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Unformatted text preview: 11/6/13 1:39 AM Next: Free precession of Earth Up: Rigid body rotation Previous: Euler's equations Euler angles
We have seen how we can solve Euler's equations to determine the properties of a rotating body in the corotating body frame. Let us now investigate how we can determine the same properties in the inertial fixed
frame.
The fixed frame and the body frame share the same origin. Hence, we can transform from one to the other by
means of an appropriate rotation of our coordinate axes. In general, if we restrict ourselves to rotations about
one of the Cartesian axes, three successive rotations are required to transform the fixed frame into the body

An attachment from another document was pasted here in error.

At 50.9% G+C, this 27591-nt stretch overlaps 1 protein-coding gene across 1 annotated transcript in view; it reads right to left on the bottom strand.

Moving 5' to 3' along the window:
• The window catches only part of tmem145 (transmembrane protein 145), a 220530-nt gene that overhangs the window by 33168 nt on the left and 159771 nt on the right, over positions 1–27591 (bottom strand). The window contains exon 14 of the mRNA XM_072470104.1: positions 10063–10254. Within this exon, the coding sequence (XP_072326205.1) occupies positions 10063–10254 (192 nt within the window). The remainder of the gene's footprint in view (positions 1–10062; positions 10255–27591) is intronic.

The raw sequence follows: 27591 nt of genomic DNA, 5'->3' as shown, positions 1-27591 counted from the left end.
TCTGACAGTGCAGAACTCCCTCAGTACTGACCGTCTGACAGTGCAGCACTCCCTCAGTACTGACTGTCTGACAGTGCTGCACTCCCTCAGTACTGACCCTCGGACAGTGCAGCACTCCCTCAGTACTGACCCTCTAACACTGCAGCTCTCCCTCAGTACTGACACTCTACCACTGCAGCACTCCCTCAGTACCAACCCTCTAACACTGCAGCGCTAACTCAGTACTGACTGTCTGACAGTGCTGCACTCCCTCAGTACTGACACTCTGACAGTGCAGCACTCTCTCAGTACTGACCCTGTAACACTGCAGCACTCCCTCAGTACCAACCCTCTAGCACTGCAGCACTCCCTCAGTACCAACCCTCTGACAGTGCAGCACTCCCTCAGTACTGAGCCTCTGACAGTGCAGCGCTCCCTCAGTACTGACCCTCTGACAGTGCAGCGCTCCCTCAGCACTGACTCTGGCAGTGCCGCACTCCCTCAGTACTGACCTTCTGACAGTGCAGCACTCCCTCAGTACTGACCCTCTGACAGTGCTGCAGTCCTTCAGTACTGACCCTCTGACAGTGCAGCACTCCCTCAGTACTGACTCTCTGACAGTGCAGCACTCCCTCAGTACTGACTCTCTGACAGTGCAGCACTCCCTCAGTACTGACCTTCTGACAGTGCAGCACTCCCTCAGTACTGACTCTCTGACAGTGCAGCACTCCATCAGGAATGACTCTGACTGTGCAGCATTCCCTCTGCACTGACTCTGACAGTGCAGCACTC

frame. There are, in fact, many different ways to combined three successive rotations in order to achieve this
goal. In the following, we shall describe the most widely used method, which is due to Euler.
We start in the fixed frame, which has coordinates , , , and unit vectors is counterclockwise (if we look down the axis) through an angle
coordinates , , , and unit vectors , , about the , , . Our first rotation axis. The new frame has . According to Section A.6, the transformation of coordinates can be represented as follows: (496) The angular velocity vector associated with has the magnitude , and is directed along (i.e., along the axis of rotation). Hence, we can write (497) Clearly, is the precession rate about the axis,...
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 Winter '14
 mechanics, Inertia

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